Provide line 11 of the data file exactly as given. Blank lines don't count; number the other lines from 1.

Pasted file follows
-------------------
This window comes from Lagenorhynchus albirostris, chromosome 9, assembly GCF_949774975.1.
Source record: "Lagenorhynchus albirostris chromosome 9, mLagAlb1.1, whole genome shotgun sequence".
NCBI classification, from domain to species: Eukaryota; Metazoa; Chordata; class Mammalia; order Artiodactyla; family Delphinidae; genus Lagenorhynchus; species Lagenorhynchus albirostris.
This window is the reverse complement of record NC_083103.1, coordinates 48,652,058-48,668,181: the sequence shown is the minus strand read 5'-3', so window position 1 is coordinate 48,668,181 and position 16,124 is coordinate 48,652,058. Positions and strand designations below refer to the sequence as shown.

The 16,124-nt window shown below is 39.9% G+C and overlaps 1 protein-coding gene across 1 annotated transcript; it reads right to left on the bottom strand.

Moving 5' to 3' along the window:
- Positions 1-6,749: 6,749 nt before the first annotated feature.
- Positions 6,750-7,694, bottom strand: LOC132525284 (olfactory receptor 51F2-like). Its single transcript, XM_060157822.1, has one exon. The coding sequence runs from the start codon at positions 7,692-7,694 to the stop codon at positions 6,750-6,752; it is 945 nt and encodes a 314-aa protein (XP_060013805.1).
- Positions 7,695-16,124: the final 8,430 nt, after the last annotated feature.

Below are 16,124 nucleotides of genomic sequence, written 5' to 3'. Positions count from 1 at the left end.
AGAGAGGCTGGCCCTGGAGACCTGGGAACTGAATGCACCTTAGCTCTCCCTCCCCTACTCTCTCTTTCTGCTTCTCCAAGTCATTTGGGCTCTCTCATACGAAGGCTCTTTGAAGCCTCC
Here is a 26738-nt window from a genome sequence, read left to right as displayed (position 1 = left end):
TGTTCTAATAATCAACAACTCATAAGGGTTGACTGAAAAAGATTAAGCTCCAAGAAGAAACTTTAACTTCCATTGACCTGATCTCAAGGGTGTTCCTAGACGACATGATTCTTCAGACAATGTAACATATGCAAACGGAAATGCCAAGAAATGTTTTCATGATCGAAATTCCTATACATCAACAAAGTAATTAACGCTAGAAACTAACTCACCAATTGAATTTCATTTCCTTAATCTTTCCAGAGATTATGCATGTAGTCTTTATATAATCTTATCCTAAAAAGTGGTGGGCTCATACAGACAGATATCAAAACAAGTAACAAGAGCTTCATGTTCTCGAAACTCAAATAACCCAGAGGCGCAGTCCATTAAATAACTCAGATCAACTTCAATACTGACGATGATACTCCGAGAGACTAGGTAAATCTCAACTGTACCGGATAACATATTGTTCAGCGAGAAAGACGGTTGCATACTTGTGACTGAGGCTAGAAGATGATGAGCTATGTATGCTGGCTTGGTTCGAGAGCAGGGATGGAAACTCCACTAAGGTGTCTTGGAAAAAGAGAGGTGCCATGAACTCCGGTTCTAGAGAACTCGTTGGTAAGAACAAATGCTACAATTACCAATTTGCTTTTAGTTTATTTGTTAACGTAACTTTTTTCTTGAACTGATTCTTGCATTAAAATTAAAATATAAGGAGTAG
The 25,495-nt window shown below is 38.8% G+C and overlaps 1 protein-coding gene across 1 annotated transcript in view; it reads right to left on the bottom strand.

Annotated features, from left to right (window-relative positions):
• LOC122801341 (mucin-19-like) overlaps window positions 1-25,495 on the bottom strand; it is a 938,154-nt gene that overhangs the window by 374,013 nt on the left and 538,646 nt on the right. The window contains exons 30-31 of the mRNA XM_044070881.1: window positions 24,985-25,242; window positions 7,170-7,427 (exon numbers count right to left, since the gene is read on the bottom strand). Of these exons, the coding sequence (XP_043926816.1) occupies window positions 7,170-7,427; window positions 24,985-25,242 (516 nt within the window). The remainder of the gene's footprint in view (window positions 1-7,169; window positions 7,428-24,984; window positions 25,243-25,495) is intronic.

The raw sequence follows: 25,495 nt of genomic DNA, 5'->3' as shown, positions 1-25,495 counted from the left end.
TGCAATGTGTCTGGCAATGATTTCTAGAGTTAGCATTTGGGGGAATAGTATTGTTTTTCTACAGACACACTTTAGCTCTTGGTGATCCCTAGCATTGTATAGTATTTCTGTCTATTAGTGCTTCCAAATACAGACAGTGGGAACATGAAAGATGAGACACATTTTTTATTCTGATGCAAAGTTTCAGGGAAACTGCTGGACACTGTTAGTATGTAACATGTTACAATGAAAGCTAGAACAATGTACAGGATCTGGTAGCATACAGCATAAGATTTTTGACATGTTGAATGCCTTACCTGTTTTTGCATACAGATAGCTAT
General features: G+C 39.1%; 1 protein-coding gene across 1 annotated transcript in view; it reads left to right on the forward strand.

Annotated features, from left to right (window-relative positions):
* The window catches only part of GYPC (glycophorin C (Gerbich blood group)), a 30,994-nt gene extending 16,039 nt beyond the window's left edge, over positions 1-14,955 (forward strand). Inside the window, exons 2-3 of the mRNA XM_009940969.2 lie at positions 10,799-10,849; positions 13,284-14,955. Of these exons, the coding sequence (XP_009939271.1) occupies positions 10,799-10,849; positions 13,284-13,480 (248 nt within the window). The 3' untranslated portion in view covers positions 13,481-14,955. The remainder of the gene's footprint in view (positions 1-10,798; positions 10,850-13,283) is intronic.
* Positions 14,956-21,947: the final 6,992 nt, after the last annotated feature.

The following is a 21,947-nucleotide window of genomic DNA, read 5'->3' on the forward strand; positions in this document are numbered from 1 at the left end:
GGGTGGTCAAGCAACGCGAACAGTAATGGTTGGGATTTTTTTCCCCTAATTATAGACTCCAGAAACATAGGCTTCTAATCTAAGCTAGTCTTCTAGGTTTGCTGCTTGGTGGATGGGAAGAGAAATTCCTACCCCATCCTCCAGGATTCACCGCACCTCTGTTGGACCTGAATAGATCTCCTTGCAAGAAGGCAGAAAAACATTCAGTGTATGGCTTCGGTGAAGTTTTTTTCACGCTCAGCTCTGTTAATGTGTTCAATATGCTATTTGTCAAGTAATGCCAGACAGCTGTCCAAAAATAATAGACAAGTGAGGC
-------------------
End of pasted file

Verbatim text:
AGAGAGGCTGGCCCTGGAGACCTGGGAACTGAATGCACCTTAGCTCTCCCTCCCCTACTCTCTCTTTCTGCTTCTCCAAGTCATTTGGGCTCTCTCATACGAAGGCTCTTTGAAGCCTCC